Ranked choice may increase Asian clout
Political Science Lecturer David Lee was interviewed for a March 15 San Francisco Examiner report on the upcoming mayoral race in San Francisco. The combination of ranked choice voting, three Asian American candidates and the tendency of Asian-for-Asian voting blocs to form may give the group greater sway than usual, he said: "It's a vote that’s large enough now that every candidate in the race will attempt to court. It's too large a vote to ignore. It's a vote large enough to swing elections."
More people, same quakes
A March 13 National Public Radio report about the massive earthquake that struck Japan quoted Professor of Geosciences Raymond Pestrong's explanation of why natural disasters are sometimes perceived to be more common than in the past. "The reason that we hear so much more about natural disasters today is that people are flocking into large cities more," Pestrong says. "Lots of the large cities are in very vulnerable areas. When an event happens, it affects more people."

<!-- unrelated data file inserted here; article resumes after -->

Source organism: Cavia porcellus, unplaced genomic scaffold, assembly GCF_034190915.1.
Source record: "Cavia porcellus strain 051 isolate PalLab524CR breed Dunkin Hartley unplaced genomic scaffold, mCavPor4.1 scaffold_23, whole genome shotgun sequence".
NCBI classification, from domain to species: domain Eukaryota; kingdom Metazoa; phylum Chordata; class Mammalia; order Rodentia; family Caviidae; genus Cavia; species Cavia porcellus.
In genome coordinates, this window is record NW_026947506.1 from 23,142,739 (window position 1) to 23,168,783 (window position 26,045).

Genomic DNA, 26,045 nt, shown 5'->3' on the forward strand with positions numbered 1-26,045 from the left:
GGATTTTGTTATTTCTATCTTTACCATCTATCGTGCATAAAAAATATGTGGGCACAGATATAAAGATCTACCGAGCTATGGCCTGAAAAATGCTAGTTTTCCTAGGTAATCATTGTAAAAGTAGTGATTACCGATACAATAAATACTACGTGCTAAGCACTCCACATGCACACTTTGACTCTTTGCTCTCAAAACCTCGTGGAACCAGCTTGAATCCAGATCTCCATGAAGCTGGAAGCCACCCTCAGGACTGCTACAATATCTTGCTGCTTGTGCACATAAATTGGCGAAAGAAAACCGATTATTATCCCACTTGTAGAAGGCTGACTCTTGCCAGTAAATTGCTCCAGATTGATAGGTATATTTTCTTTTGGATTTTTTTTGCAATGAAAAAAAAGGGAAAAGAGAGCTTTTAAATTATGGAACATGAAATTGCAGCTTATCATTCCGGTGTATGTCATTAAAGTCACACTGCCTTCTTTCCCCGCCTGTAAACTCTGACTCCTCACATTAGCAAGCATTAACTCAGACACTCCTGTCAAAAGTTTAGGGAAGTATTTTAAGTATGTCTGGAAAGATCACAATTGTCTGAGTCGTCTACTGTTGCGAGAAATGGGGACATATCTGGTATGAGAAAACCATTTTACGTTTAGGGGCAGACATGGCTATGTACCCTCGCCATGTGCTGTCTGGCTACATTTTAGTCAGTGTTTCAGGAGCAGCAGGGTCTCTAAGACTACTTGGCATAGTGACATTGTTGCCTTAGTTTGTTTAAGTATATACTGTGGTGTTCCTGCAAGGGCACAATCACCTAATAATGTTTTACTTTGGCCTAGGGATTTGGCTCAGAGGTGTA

Union fates uncertain?
In a March 11 opinion piece published in the U.K. newspaper The Guardian, Associate Professor and Director of labour Studies John Logan discusses the legislative conflicts taking place in the Midwestern states. "Republicans have put labour rights back on the political agenda," Logan wrote. "The real challenge facing the labour movement is to create the same clear focus around the issue of labour rights in the private sector, and to get the Obama administration to adopt workplace rights as an important part of its platform in 2012."
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